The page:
How to Kill, Clean and Cook a Pig


With the proper technique and tools, and with enough help from your friends or family, it is fairly easy to kill, clean and cook a pig. It is important that the pig be healthy, dispatched quickly and humanely, cleaned well and cooked thoroughly. The techniques used by farmers, ranchers, hunters and butchers are very different from the process used by large slaughter houses.

Things You'll Need

  • A .22 caliber rifle or pistol
  • Butchering knife
  • Apple
  • 60 lbs. charcoal briquettes
  • Coarse-ground black pepper
  • Creole seasoning
  • Burlap sacks
  • Aluminum foil
  • Chicken wire, approximately 4 feet by 6 feet
  • Water
  • Bricks
  • Sheet metal, approximately 4 feet by 6 feet


  • You should prepare the pit and start burning the coals prior to dispatching the pig. The hole should be about 3 feet deep, and longer and wider than the pig by 1 foot on each side. Line the pit with bricks or stones, then fill in the coals about 1 foot deep. Light the fire in the morning to begin cooking the pig in the early afternoon.

  • Place a bowl of food in front of the pig, in a pen. As he is eating, calmly aim the gun from behind him at a point behind one ear, at a downward angle toward the eye on the opposite side. This brain shot should instantly and humanely kill the pig.

  • Place the pig on a flat, clean surface, and gut it as you would a deer, removing all the entrails. Wash the pig with a hose inside and out, and allow excess water to drain out of the cavity. It is imperative that you be knowledgeable about killing and cleaning the pig, since one must follow the other in rapid succession. If you do not know how, be sure to have someone available who does.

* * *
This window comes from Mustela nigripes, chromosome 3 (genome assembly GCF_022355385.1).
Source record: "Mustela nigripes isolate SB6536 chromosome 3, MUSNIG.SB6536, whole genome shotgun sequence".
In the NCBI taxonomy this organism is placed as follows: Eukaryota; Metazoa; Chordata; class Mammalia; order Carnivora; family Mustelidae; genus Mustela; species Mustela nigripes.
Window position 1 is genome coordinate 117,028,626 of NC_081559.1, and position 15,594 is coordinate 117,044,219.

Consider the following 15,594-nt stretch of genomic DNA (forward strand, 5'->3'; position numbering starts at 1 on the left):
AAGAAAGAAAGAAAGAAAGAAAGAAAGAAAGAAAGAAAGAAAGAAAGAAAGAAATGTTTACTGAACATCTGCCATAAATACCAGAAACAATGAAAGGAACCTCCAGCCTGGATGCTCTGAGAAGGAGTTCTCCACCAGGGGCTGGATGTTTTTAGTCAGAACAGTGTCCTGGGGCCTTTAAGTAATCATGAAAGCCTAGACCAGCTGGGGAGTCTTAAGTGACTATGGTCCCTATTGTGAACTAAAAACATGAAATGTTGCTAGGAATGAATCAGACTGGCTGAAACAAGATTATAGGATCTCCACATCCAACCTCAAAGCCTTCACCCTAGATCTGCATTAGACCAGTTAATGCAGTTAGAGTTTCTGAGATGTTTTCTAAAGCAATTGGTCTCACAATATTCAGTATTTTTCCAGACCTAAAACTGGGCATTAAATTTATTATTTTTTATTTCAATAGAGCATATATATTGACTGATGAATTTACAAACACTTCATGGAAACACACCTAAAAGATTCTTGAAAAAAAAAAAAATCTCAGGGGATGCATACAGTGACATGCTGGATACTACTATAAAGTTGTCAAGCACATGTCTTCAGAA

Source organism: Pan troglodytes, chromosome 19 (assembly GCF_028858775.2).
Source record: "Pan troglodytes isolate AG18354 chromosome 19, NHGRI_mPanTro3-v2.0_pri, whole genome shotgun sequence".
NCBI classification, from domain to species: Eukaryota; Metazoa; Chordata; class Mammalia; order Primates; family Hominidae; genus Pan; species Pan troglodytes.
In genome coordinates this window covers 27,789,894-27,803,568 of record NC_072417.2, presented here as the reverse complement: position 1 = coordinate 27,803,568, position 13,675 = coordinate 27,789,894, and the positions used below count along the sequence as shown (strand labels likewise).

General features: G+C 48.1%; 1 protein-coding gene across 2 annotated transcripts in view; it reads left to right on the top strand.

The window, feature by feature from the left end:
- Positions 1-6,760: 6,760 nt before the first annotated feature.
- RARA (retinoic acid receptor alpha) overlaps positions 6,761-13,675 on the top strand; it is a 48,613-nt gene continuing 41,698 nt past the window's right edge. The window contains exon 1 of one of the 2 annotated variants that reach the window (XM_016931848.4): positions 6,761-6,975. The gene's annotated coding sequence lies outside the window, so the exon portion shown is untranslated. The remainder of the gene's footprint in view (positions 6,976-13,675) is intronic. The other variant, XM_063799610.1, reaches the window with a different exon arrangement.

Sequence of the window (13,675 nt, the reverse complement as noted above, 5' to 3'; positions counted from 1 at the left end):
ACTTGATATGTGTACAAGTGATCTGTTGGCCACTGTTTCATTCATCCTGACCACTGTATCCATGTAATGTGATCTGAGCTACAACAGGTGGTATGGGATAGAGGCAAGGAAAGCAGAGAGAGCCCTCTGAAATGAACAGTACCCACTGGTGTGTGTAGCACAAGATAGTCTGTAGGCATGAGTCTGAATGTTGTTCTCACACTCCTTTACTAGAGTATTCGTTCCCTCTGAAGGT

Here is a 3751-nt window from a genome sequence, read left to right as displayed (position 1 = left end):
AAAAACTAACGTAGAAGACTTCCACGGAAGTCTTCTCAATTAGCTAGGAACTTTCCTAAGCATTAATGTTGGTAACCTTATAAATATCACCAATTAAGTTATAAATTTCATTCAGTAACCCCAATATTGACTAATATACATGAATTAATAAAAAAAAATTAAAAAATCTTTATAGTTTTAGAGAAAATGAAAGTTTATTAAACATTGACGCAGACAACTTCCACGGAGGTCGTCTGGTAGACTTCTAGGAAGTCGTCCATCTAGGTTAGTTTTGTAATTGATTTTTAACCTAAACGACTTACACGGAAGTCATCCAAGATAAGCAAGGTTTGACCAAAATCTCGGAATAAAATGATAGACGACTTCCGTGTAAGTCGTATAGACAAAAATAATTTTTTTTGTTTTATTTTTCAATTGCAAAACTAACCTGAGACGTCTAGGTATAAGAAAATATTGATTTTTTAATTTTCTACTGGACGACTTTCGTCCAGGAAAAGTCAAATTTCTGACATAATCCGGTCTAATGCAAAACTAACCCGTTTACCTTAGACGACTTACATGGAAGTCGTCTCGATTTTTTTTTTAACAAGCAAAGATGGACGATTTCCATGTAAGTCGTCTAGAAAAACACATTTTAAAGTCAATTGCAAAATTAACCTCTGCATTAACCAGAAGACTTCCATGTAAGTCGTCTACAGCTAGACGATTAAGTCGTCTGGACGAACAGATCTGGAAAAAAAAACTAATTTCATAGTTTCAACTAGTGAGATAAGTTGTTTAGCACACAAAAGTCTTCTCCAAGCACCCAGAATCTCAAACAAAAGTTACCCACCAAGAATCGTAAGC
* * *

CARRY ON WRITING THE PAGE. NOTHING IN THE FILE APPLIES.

• Split the cleansed carcass up the abdomen to the bottom of the jaw, and spread open. Sprinkle the meat liberally with pepper and creole seasoning. Prop the mouth open with an apple to allow the heat through the pig evenly. Wrap the seasoned meat tightly in several layers of foil, then in several layers of wet burlap. Cover the burning coals with a layer of aluminum foil to separate the pig from the coals. Wrap the pig with chicken wire. This will hold everything together and give you some handles to hold on to.


  • Place the prepared pig into the pit, and cover it up with the sheet metal. Shovel some dirt on top to make a fairly good seal. By covering the pit you can maintain a fairly constant temperature, keeping the coals hot for hours, but not providing enough oxygen to allow the burlap or pig to combust.

  • Cook undisturbed for 5 hours.

  • Open up the pit to quickly flip the pig so that the top half can cook evenly. Place a meat thermometer deep into one of the hams. Close the pit again for another 5 hours. If the temperature reaches 170 degrees, the pig is done. If not, cook for another 1 or 2 hours.

  • Generally the cooking time for an average adult pig is 10 to 12 hours -- an all-day affair. Plan eating times with this in mind. The low-and-slow cooking method and wrapping the meat tightly make for very juicy and tender pork.

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